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Family Wellness First! Fever: A Hot Topic Worth Looking At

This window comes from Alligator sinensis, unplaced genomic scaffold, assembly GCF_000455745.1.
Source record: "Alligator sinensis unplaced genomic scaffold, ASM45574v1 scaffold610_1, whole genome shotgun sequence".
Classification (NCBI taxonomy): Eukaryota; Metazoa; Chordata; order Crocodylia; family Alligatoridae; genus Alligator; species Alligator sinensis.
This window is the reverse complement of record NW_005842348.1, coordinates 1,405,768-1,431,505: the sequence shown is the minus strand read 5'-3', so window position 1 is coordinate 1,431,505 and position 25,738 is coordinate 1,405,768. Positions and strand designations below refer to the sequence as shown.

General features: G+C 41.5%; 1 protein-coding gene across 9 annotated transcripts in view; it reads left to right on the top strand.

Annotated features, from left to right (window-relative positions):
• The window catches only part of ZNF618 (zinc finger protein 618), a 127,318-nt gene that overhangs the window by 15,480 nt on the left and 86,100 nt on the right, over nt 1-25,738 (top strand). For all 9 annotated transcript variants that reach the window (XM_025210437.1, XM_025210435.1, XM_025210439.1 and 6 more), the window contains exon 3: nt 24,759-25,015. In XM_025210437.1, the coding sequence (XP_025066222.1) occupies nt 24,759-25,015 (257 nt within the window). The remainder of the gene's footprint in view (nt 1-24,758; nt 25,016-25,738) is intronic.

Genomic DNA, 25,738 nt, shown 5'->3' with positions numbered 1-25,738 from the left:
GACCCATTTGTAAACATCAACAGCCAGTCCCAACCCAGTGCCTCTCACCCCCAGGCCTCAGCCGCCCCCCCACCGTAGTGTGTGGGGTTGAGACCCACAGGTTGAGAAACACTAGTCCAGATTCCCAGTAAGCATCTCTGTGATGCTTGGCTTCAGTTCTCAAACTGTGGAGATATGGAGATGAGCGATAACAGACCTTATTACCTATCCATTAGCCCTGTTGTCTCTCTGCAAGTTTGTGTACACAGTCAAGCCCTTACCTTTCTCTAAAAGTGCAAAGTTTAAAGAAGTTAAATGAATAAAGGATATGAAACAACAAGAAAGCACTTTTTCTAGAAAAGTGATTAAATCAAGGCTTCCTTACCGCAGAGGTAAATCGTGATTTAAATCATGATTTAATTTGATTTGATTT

Jeanne Ohm, D.C. Myths vs Reality Fever is one of the most common reasons that parents seek medical attention for their children. Parental concerns arise in part because of the belief that fever itself is a disease rather than a symptom or sign of the body adapting to a cause.(1) Additionally, many parents over react in the treatment of fevers and actually add to the duration of the very condition the body is trying to eliminate. Fear and misinformation about febrile seizures add to parents’ concerns and their often, unwarranted mode of treatment. Understanding fever and its function in health is imperative in caring for our children more effectively. What’s the cause? Children’s temperatures generally run higher than adults. It is often perfectly “normal” for a Childs temp to range between 97and 99.4 F(36 and 37.4 C) External factors like overdressing, physical exertion, hot foods can drive body temperature up a degree or two. Body temperature also varies during the course of the day, and during the menstrual cycle. Generally, fever is caused by an infection in the child’s system. The body is raising the temperature to kill off the invading organism. A basic fever, one due to minor bacterial or viral illness, is a normal function of the immune system working at its best. Studies show that the survival rate in animals increases when a fever “purges” the animal unwelcome organisms. Fever increases the amount of interferon (a natural antiviral and anticancer substance) in the blood. A mild fever also increases the white blood cells that kill cells infected with viruses, fungi, and cancer, and improves the ability of certain white blood cells to destroy bacteria and infected cells. Fever also impairs the replication of many bacteria and viruses. What’s the treatment? In a study looking at how 161 pediatricians treat children’s fevers, researchers found that half tell their parents to give both ibuprofen and acetaminophen in alternating doses. According to Dr. Clara E Mayoral and her colleagues at Winthrop University Hospital in Mineola, N.Y., this strategy could put children at greater risk from the drugs side effects, which include liver damage. “Parents need to understand that fever is not necessarily a bad thing,” She states, it’s the body’s response to an infection. Treating the fever does not treat the underlying cause.” Antifever drugs make people feel better when they have infections. The bad news is that they may cause the illness to linger longer,” says Dr. Mackowiak, adding that people “should be aware that antifever drugs have a modest cost associated with relief and that cost is that they may be sick longer.” A Look at Seizures According to a brochure published by the makers of Tylenol, fever is a very important thing for you body to be able to produce. It helps the body prevent or clear infections, whether they are viral or bacterial. This same publication states that fevers are generally not dangerous until they reach a temperature of 106.3 degrees Fahrenheit. In fact, it says that there is not really even much danger of a seizure from the fever until it has been at 106 or 3 days or more! Furthermore, it states that, “even if a seizure does occur, there rarely is any residual effect at all.” Febrile seizures last about 5 minutes (which may seem like years to the parent” and are considered benign without residual damage. Another study sites that parents and some nurses still worry that fever is a risk factor for serious complications even though these associations have long since been disproven. When looking at fevers, we need to consider and respect that the body has specific purpose for producing a fever and trying to reduce it may not be in the best interest of our child’s overall well-being. Sometimes our own fears and misinformation may override good judgment leading to unnecessary treatment and prolonged symptoms What’s a Mother to Do? Most fevers in children are the body’s own mechanism to establish a state of homeostasis by reducing infection. Frequently, fevers in children will elevate in temperature by the afternoon, causing additional, unnecessary worry in parents. Since fever in children over two months of age is often a sign of normal body function, follow the guidelines your child sets: Keep them warm if they are chilly, uncover them if they are hot. (Tepid baths may lead to seizures and alcohol baths are toxic). Give them plenty of sips of water to stay hydrated. Broths and drinks with minerals and electrolytes are helpful as well. If you child is breastfeeding; nurse, nurse, nurse! Avoid sugary drinks which hinder overall immunity and do not force them to eat solid foods. In addition to the home care and possible outside management you choose for your children with fever, have their spines checked by you Doctor of Chiropractic. The nervous system effects the immune system both directly and indirectly and plays an important role in the immune response. Alleviating nerve system stress with the chiropractic adjustment allows for better function. Optimal health and wellbeing comes about when the body is working at its maximum potential. The information in this article was compiled from and contributed by several sources. Dear Parent, Your Doctor of Chiropractic is a distinguished member of the international Chiropractic Pediatric Association. Our joint mission is to provide you with the resources necessary in making informed health care choices for your family. Additional articles and substantiating research are available at: www.icpa4kids.com . Please pass this newsletter on and help another family benefit from this information. Copyright, 2003 International Chiropractic Pediatric Association Jeanne Ohm, D.C.

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